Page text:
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How to Build a Campfire
A campfire creates romantic memories – childhood nights with mom and dad melting marshmallows for S’mores, or late night conversations with old friends or building new ones. Campfires fuel camaraderie, harken back to simpler times and help us remember the words of songs we thought we forgot.
Campfires connect us with past cultures, history and literature. Sometimes you just can’t wait to dig out the old Ernest Hemingway books.
But a campfire isn’t all scorched hot-dogs and Kumbaya. A campfire can create a pretty nasty impact on the environment, depleting food and habitat for animals as well as the building blocks of the forest floor. A campfire can leave a huge mess in a pristine area – busted up trees, half-burnt logs and charred rocks. Not to mention the possibility of forest fire.
Campfires can be dangerous. Damp rocks heated to the boiling point can explode! You can burn yourself or your equipment. So safety is a huge issue.
If you must have a fire, follow the posted rules of your campground. These rules are not in place to spoil your fun but for the safety of you and the forest.
People Singing Around a Campfire
Campfires - how to build a campfire, campfire safety, and campfire clean-up.
Fire Site –
Locate your fire in a level area free of debris and duff (the fine fluffy stuff that makes the forest floor) that could catch fire and spread the flame. Avoid overhanging tree limbs or nearby shrubbery. Build your fire well away from your tents, tarps or camping equipment. Clear the area of leaves and twigs. Keep a pot of water nearby. (Be careful not to step in the pot of water!)
Never hack or chop standing or living trees. Bring in your own wood or gather dead fall if that is allowed. If using deadfall, collect it at a distance from your campsite (so that the surrounding area is not stripped of fallen wood).
- Fir, pine and spruce ignite quickly but produce dense smoke and throw dangerous sparks.
- Hard woods such as maple and oak, while hard to ignite, make for a good steady fire with fewer sparks and little smoke. Hard woods are good for cooking and add a pleasant flavor to food.
- Use dry, deadwood as fresh, green wood creates a lot of smoke.
Building the Fire
Many campgrounds provide fireplaces or fire rings. If so, build your fire in the designated area. If not, locate a sheltered area out of the wind. Do not build a fire on a windy night.
- Teepee Fire
A teepee fire is easy to start and kept conveniently small and easy to control.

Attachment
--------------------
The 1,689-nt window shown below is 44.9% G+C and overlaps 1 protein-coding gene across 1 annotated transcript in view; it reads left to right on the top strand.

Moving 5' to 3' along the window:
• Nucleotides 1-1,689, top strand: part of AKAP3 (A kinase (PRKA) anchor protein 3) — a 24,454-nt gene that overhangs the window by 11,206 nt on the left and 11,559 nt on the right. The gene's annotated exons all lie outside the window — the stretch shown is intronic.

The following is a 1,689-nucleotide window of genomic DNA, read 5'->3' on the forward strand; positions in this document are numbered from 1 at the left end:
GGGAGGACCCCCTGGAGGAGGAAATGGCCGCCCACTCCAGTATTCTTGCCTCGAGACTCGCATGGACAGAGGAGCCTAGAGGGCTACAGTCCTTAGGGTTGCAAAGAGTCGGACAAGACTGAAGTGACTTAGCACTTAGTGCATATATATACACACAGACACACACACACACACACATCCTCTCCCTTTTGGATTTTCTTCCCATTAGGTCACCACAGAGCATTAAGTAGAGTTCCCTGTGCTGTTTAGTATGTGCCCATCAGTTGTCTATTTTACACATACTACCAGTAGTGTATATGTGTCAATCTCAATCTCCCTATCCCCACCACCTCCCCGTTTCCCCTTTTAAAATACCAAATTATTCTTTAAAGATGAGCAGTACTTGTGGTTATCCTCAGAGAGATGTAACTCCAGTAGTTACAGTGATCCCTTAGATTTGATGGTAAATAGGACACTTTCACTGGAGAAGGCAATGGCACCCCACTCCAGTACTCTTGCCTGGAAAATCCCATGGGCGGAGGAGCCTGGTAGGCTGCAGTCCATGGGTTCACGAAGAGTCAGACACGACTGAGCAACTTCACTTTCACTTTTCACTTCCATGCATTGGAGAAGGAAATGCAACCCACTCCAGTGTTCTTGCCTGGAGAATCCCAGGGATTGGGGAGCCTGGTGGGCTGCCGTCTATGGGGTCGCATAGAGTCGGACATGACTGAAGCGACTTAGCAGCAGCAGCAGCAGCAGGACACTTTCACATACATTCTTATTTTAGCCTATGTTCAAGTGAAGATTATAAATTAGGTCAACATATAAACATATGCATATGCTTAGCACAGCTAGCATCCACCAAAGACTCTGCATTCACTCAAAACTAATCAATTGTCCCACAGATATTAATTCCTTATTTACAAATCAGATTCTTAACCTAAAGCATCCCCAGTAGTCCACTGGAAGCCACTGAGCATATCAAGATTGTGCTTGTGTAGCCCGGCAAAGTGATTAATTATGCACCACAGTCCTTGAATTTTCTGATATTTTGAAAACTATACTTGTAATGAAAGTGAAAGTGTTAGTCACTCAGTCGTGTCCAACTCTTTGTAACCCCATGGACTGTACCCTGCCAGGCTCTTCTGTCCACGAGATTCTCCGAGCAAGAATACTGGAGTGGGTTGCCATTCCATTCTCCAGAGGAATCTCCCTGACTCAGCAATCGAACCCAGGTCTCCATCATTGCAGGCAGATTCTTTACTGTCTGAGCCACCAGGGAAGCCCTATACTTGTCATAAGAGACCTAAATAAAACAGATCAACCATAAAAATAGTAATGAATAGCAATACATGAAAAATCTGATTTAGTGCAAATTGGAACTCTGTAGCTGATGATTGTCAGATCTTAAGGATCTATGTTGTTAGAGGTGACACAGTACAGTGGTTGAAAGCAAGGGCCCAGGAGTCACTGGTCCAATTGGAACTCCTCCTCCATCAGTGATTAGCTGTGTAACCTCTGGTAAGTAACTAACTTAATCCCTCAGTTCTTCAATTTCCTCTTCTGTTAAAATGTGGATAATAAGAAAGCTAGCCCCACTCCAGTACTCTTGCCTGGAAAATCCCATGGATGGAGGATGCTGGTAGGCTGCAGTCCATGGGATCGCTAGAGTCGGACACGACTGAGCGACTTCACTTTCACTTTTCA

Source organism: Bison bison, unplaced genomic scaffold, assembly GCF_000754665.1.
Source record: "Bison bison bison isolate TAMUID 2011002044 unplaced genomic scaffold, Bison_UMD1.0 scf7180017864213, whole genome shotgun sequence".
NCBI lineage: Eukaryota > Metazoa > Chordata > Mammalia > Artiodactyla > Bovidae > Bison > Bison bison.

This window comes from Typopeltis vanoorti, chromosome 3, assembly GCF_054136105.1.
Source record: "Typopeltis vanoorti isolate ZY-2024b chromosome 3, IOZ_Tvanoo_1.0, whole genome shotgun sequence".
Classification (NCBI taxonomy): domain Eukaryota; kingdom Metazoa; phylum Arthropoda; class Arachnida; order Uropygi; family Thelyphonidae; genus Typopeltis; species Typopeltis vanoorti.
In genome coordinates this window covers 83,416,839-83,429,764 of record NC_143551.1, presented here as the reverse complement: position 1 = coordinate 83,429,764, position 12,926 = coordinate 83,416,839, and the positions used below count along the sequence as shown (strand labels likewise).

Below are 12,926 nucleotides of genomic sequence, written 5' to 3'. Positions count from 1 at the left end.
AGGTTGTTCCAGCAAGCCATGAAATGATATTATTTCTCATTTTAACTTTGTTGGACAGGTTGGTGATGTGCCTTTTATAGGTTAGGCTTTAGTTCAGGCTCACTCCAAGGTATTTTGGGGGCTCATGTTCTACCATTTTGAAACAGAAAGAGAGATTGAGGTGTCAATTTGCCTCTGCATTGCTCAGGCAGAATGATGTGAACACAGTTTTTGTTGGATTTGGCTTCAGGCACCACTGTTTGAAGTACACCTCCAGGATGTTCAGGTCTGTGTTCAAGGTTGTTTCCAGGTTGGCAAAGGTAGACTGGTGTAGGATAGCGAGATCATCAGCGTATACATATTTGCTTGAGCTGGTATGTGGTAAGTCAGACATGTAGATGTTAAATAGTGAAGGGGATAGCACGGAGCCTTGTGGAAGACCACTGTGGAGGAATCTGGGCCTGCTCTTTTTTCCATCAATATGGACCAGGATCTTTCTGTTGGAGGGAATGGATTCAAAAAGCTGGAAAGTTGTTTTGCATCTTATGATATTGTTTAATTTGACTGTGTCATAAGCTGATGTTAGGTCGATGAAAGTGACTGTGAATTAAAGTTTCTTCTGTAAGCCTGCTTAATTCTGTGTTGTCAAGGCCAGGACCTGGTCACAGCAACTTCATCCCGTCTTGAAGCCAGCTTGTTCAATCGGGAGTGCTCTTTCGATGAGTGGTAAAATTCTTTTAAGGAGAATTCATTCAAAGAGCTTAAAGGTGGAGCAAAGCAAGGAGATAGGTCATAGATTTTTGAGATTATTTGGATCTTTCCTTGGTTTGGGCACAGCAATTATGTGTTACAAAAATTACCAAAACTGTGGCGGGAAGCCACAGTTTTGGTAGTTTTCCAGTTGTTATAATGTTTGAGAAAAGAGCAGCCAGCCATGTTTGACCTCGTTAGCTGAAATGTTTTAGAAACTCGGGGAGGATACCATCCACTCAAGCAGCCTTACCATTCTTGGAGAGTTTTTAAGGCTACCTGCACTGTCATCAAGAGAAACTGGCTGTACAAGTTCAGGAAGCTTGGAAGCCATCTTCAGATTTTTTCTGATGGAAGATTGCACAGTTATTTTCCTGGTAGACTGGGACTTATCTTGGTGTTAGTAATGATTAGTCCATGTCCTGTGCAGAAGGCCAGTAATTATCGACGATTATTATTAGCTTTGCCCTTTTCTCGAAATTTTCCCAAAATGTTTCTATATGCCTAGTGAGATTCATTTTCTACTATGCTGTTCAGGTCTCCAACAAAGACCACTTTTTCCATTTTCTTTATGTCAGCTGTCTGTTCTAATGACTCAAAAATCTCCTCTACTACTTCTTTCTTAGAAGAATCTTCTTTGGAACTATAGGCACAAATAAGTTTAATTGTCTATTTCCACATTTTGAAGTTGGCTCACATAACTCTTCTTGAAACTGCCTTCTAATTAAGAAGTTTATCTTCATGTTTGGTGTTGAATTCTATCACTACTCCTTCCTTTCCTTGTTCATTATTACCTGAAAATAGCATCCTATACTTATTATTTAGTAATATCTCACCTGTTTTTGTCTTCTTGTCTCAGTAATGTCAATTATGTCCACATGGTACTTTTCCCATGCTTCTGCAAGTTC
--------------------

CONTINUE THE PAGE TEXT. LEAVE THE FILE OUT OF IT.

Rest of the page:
1) Assemble tinder – dried grasses, pine needles, wood shavings, shredded paper, lint, wood dust, or fallen bird nests.
2) Kindling – thin, dry twigs built in a teepee shape over your tinder.
3) Add larger sticks following the basic teepee shape.
4) Light the tinder; add larger pieces of wood as the fire catches.
- Portable Pan Fire or Portable Fireplace
A portable fireplace with a mesh cover lifts the fire off the ground and encloses the flames. Many commercial versions are available.
A fire pan provides an inexpensive, low-impact fire. You can use the metal top of a garbage can, and old drain pan or pick up a hog-feeding pan at your local feed store. Raise the pan on rocks and use small pieces of wood.
- Pit fire
A shallow pit can be dug in an area with little duff. Dig a shallow hole to expose bare soil. A grate can be easily laid over the colas for cooking. Clean up is easy and the chance of the fire spreading is small.
- Never leave a fire burning without an attendant. Perhaps some one person can be in charge of the fire at all times so there is not confusion.
- Do not allow kids to ‘play’ with the fire but instruct them on fire-safety. Teach them how to start the fire and let them help.
- Do not allow horseplay or running around the fire area.
- Do not toss wood on fire (but place carefully) as this can send up dangerous sparks.
- Keep a ‘fire stick’ on hand to tend the fire, to keep the fire together and watch out for burning pieces that may fall outward.
How to build a log-cabin fire.
How to Put Out a Campfire
1) Allow the fire to die down.
2) Push coals toward the center of the fire
3) Sprinkle water on cooled coals and surrounding area.
4) Stir the remains, breaking up coals.
5) Sprinkle with water again.
6) Hold your hand over the fire to see if you can detect any heat. If not, sift through by hand to make sure the fire is dead.
7) If the fire is not in an established fire ring or fireplace, bury the dead fire with dirt and tramp down.